Tennessee native Sarah Murray juggled a full plate of academic and extracurricular activities during her four years at Palm Beach Atlantic University.
Still the 22-year old managed to rack up a near perfect 3.95 GPA to graduate summa cum laude with a bachelor’s degree in communication and minor in Spanish.
Although the stellar GPA fell short of her original 4.0 goal, Murray said her time at PBA taught her it was alright to sacrifice a little academically in order to take advantage of other invaluable experiences.
“Instead of graduating with a perfect GPA, I’m graduating with an almost perfect GPA and the understanding that sometimes it’s okay to let a spontaneous adventure, a deep conversation or a good night’s sleep take priority over studying,” said Murray during the May 5 commencement festivities.
Murray was chosen along with School of Education and Behavioral Studies graduate Lillian Rogers to deliver traditional “graduate reflections” speeches during the ceremony. She made the Provost and President’s lists of top students three-and four times respectively over seven semesters at PBA. Both students were among a batch of eight scholars this spring who were recognized as outstanding graduates for their respective schools.
“I’ve learned to love a place and to be a member of this community,” said Murray of PBA. “Instead of thinking of myself, I’ve made incredible friends, formed relationships with brilliant professors and been a part of groups that have changed my life.”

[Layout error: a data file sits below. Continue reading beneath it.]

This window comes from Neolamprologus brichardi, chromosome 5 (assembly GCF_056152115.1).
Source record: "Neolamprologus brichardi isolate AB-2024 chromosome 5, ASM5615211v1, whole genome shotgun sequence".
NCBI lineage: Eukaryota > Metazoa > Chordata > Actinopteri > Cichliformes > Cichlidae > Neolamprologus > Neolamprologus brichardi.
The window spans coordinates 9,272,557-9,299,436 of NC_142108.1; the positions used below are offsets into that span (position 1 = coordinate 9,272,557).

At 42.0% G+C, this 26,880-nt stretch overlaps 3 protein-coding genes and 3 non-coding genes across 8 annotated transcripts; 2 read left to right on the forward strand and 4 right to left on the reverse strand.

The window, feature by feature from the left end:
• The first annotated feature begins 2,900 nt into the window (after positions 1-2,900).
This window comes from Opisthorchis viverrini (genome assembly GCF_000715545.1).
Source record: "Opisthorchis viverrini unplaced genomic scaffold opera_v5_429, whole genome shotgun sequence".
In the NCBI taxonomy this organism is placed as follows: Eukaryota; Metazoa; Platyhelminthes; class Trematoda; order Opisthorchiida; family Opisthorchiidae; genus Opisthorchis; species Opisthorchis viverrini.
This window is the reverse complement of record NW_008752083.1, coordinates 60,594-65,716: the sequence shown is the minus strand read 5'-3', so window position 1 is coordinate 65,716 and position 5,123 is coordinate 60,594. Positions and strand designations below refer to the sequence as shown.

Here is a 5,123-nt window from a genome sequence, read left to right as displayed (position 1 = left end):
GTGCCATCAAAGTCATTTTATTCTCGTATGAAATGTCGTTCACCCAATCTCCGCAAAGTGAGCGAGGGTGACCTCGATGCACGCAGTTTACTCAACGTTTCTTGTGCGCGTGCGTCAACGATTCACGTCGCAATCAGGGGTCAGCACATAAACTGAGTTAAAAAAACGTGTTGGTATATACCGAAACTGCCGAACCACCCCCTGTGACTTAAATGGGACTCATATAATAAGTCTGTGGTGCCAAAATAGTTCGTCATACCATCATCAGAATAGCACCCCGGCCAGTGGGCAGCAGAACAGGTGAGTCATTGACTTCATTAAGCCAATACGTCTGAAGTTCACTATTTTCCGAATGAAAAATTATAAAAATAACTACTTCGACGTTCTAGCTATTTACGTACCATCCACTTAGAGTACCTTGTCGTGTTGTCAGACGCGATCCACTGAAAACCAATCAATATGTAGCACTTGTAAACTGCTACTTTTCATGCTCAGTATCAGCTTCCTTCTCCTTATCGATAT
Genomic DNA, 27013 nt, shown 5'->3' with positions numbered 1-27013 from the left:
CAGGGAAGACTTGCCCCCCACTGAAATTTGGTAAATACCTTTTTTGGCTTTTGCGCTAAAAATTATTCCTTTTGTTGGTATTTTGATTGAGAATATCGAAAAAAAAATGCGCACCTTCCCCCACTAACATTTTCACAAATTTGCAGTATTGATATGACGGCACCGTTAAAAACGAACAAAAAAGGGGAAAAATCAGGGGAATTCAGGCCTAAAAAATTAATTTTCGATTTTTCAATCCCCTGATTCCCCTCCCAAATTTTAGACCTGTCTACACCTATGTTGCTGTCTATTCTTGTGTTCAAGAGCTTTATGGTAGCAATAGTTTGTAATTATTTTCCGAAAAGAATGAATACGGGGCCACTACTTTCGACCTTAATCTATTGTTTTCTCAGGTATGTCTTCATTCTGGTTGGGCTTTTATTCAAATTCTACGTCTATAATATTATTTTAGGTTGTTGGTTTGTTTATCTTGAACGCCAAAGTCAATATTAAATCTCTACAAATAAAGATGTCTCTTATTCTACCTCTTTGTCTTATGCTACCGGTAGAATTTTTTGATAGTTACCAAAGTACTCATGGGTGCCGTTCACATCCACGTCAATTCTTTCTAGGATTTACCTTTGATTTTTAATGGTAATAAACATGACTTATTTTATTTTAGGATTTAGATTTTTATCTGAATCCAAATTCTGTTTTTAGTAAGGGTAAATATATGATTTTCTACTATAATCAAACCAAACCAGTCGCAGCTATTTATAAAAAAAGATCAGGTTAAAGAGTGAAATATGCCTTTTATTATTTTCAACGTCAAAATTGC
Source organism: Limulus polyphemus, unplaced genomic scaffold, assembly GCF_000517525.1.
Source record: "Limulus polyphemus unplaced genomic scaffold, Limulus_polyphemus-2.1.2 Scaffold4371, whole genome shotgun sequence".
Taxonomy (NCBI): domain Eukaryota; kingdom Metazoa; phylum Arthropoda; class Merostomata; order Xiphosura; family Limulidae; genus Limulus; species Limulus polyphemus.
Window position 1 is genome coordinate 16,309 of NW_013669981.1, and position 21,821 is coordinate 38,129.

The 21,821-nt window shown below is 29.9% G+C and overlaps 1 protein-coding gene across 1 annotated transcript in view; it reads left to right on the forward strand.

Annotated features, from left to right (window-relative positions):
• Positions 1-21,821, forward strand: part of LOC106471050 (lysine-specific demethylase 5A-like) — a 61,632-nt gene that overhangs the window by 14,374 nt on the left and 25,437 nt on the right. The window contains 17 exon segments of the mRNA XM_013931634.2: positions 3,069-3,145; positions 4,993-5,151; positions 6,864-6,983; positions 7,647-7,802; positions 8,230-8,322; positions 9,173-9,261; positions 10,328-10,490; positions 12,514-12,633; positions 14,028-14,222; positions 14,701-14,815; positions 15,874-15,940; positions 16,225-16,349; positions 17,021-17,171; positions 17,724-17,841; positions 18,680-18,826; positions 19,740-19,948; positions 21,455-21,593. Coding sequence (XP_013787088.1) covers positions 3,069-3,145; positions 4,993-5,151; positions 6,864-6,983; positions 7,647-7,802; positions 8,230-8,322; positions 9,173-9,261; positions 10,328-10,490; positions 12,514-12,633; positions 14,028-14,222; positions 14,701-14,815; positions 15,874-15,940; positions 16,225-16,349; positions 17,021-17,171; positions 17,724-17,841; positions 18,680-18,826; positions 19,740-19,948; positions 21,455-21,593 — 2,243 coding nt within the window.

"For the last four years I’ve given myself to a place and a community, and it has given me back more than I could ever ask for," she continued.
Besides being named outstanding graduate for the School of Communication and Media, Murray’s was also a participant in PBA’s prestigious President’s Lyceum speaker series and the Frederick M. Supper Honors Program. Last November, Murray was selected as a 2018 research fellow in the University’s LeMieux Center for Public Policy.
Dr. Linda Raeder, Murray’s faculty advisor for the LeMieux fellowship remembers her as a quiet yet extraordinarily talented student.
“I really courted and cultivated her and convinced her to apply for the research fellowship,” said Raeder, professor of politics.
Among Murray’s standouts were her writing, public speaking and Spanish-language abilities, Raeder said.
“She’s the best writer I’ve come across in my 17 years of teaching at PBA, and an outstanding public speaker,” Raeder said. “Communication is really her strength.”
In October, Murray is slated to present the findings of her research on sanctuary cities during a LeMieux Center event, Raeder noted.
Other professors have described Murray as possessing a genuine intellectual curiosity.
In the month since graduating, Murray has been taking some time to figure out her next move, said Raeder.
Ultimately, she plans to attend graduate school to pursue a program that combines her interest in public politics and public policy, Murray said in an email this week.
"For now I am just living and working in the area and enjoying being out of school," Murray wrote. "Basically, I am just taking things slow, not trying to rush myself into the future, taking advantage of the free time I have, and trusting God each day. "